A Northeast Baltimore liquor store owner shot and killed a would-be robber as the two struggled for a gun yesterday morning, the second time in two years the owner has killed a man who tried to hold him up.
The shooting coincides with increased police patrols along the Belair Road corridor to stem a string of six armed robberies at liquor stores that began Aug. 12, including one store that had been robbed five times in the past two months, police said.
As homicide detectives questioned 33-year-old Sung Kim, the owner of Bay City Liquors, operators of several nearby stores gathered at the scene to praise Kim's actions and complain about how dangerous operating a business in a high-crime area has become.
"I hold onto my gun every time I get out of the car and go into the store," said Jill Gordon, who owns Hobbit's Inc. liquor store on Bowleys Lane and was robbed two weeks ago by a man who put a gun to her head.
"You take your life into your hands every time you get behind the counter," said Gordon, 28, who walked to the shooting scene in the 4900 block of Frankford Ave. to see if the dead man was the person who had robbed her.
Several area merchants said they always make sure their gun is nearby.
Police had not identified the alleged robber yesterday, but police confirmed that they were investigating him as a possible suspect in some of the recent robberies. Undercover officers have been staking out several liquor stores hoping to catch the robbers in the act.
Kim could not be reached for comment yesterday. He was treated at an area hospital for two bites he suffered on his hand and arm during the struggle, and was then interviewed at police headquarters.
The state's attorney's office ruled the previous shooting in October 1995 justified as self-defense.
A large crowd gathered at yesterday's shooting scene at the small strip shopping center at Frankford and Sipple avenues, across from a line of neatly kept bungalow-style homes. One of the residents, Vindra Ramlal, said she heard the gunshot.
"It's like something that happens all the time," Ramlal said. "It's getting old now. At first I thought it was the wind, but then I walked out and saw the body lying on the ground. I'm ready to move now."
Most neighbors remembered a similar scene two years ago when Kim fired at a would-be robber. Police said three men walked into Kim's store about 9 p.m. Oct. 16, 1995. While two remained near the front door, a third pulled a handgun, jumped a railing, announced a holdup and fired three shots into a wall.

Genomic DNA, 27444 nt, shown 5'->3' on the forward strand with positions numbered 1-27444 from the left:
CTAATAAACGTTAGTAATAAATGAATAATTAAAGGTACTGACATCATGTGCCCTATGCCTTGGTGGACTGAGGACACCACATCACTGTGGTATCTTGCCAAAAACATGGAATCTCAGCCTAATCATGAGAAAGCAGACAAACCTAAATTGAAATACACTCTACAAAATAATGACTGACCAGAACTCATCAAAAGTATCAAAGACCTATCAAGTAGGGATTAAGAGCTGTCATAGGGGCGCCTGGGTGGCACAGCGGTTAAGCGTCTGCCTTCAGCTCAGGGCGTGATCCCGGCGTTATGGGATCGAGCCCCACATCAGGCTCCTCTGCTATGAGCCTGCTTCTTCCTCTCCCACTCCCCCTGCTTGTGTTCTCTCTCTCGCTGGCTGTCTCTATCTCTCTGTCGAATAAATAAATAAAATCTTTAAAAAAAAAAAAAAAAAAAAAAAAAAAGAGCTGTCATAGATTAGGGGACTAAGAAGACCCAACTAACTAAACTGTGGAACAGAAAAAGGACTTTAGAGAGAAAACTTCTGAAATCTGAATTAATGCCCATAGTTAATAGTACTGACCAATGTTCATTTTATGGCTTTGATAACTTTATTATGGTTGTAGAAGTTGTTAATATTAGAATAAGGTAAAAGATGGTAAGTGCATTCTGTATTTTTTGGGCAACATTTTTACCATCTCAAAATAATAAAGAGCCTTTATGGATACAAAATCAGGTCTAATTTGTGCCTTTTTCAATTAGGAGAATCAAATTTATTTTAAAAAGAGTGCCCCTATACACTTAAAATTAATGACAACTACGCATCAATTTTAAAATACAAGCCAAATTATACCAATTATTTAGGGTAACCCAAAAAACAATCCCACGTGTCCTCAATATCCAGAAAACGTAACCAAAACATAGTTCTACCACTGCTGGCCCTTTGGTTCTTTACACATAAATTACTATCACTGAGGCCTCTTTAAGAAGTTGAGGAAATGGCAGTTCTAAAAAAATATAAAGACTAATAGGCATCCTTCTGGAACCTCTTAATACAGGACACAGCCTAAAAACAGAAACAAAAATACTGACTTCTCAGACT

Police said Kim took his .40-caliber semiautomatic pistol from behind the counter and fired several rounds at the gunman, hitting him once in the chest. The man collapsed and died on the front lawn of a house across the street.
Yesterday's attempted holdup occurred about 11: 30 a.m. Police said a man walked into the store, demanded money and showed the waistband of his pants, where it appeared the man was holding a handgun. Police said it was a plastic tube taped at the top to make it look like the butt of a handgun.
Officer Angelique Cook-Hayes, a police spokeswoman, said Kim took out his .38-caliber handgun and the two men struggled for the weapon. She said Kim was bitten twice during the fight before he fired a single shot, hitting the man in the left shoulder.
Homicide detectives were trying to determine the exact circumstances of the shooting yesterday. "It is still kind of unclear at what point the gunshot was fired," Cook-Hayes said.
Police will give the results of their investigation to the state's attorney's office, and prosecutors can decide whether to pursue the case, file charges or take the case to a grand jury.
The wounded man ran from the store, collapsed and died in a parking lot near Sipple Avenue. A liquor store distributor who was inside the store at the time was uninjured.
Police said Kim's store had not been under police surveillance because it had not been robbed in the recent spate of holdups. Frankford Gardens Liquors in the 5400 block of Sinclair Lane has been robbed five times by a gunman, police said. Hobbit's Inc. liquor store in the 4500 block of Bowleys Lane was robbed two weeks ago by two armed men.
Gloria Ellis, a clerk at One Stop Shop, a half-block from Kim's store, said the store has not been robbed recently, but she said she is constantly scared. She, like other area residents, was pleased that Kim was not seriously hurt.
"You rob someone, you pay the price," she said. "I have a 13-year-old daughter and I want to live."
Pub Date: 9/30/97